A former environment minister says the onus is now on Eamon Ryan to make sure 'the lights stay on' in every Irish home.
Denis Naughten was speaking as a new report says Ireland is expected to have a shortage of electricity supply for the next five winters.
EirGrid, the State-owned company which operates the national high voltage electricity grid, says this winter will be 'challenging'.
It also says there will be regular warnings of a shortfall in power supply.
The group says it is due to a rise in demand for electricity and the closure of older power plants.
In response, the Commission for Regulation of Utilities (CRU) is outlining a programme to address the forecasted increase in capacity.
It says this will see two decommissioned plants being brought back into operation in October and November.
Other measures will come into force over the coming months and years.
Deputy Naughten says there will be power blackouts if the Government does not take action.
"The buck lies with the Minister for Energy, Eamon Ryan.
"The first responsibility that he has as Minister for Energy is to ensure that the lights remain on in every single home and business across this country.
"And priority must be given now in the short-term to keep those lights on while we transition away from fossil fuels to cleaner fuel sources.
"If we have a very cold winter then I think that prediction could very well come to light this winter.
"But the likelihood is that it will come to light at some stage over the next few years.
"And that's why it was critically important to have a structured wind-down of our fossil fuel plants over a number of years as we ramped up renewable energy."
While speaking to Newstalk Breakfast, Minister Ryan says Ireland will need fossil fuels going forward.
And he says it will be 'tight' for the next several years.
"We will need some fossil fuels, and we'll need them to back up the renewable power that is going to dominate our electricity system and our economy.
"Those fossil fuel plants will be turned on when the wind isn't blowing or the sun isn't shining.
"That is part of managing our climate challenge, we always knew we were going to do this.
"It is going to be difficult in the next three to four years, it's quite a tight situation... because we will need new, more flexible generation plant [sic] that can match with the wind more effectively.
"We're particularly challenging this winter and the next two to three winters while that new plant is purchased.
"But we can and will manage this".
Another former energy minister, Pat Rabbitte, says the IDA should be explaining to the public where we stand on electricity supply.
"It seems to me that the IDA ought to be heard on this: if you take big data centres, for example, the energy demand is larger than a very big Irish town.
"A single data centre has a bigger energy requirement than a major Irish town.
"I think the IDA should - I'm surprised they haven't entered the debate - they should give us an assessment of the pros and cons.
"They may be doing that to Government, but I think the public would deserve to hear them", he told Newstalk on Tuesday.
Acknowledging data centres are important to the economy, he says there has to be an end point.
"I think we have to decide where is the tipping point: do we have to continue to build out new, big data centres merely because we have an attractive climate for that purpose - and perhaps an attractive climate in more ways than just the temperature".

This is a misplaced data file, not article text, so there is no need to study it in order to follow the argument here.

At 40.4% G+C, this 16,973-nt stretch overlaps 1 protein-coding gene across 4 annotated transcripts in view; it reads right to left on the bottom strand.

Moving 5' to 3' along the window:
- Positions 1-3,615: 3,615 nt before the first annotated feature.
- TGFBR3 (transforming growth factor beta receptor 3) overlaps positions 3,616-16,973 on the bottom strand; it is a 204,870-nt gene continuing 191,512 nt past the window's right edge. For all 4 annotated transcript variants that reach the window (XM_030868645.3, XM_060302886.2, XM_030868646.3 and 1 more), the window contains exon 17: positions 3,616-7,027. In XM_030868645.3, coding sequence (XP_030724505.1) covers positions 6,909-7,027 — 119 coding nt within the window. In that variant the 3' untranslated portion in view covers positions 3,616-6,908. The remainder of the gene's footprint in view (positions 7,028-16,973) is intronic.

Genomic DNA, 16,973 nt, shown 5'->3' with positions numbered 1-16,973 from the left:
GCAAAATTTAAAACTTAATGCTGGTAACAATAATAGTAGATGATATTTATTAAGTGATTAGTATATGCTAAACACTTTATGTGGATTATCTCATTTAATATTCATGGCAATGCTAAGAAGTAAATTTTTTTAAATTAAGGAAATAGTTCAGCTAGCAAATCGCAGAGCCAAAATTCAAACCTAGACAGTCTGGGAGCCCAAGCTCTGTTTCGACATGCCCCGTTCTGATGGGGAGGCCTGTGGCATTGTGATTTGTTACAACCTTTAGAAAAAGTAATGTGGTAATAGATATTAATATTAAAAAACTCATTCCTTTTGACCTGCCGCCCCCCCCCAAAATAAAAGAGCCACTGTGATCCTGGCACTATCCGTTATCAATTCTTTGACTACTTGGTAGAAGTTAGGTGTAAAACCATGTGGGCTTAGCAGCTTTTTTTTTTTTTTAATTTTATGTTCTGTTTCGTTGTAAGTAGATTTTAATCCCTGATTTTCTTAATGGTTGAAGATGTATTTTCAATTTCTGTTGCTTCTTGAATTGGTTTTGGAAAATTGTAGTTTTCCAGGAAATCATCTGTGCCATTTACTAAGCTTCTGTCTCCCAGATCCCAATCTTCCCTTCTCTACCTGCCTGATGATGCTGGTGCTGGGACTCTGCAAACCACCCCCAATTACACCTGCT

Data centre ban
The Social Democrats have called for a moratorium on new data centres in Ireland, in order to assess what impact they are having on the national grid.
The party will introduce a motion in the Dáil this week, arguing that the country's electricity system is being stretched beyond capacity.
Wicklow TD Jennifer Whitmore told Newstalk: "At the moment, the Government really has no understanding of the impacts that the data centres, their energy use, their water use, are really having on the country. And they’re not managing it properly.
"So the Social Democrats are calling for a moratorium on data centres. Just to give the Government time to actually conduct a risk analysis of what it means for our country. How many data centres are too many?"
While Fianna Fáil TD Barry Cowen has called for immediate action.
"The electricity demand is increasing, driven by additional consumption from data centres, heat pumps and electric car chargers, etc.
"This demand growth has been recognised for decades, how did the entities responsible... fail to prepare and implement appropriate plans to ensure that there is adequate generation capacity to meet the electricity demand?
"The IDA is proactively attracting new Foreign Direct Investment into Ireland but access to the electricity grid is a major barrier limiting the potential for investment and job creation.
"How can the IDA do their job and attract new investment without certainty of basic infrastructure?"
Deputy Cowen suggests "effectively harnessed" renewable resources could be the answer.
"If harnessed effectively indigenous renewable resources - wind, solar and wave - would increase Ireland's energy independence and enable sustainable economic growth by powering our data centres, manufacturing, heat pumps and electric vehicles with decarbonised electricity.
"The capacity shortage appears to be concentrated in the Dublin region.
"The midlands and other regional locations should be considered for new data centres to stimulate the creation of sustainable jobs where they are most needed since the abrupt withdrawal of ESB and Bord na Mona."
Additional reporting: Eoghan Murphy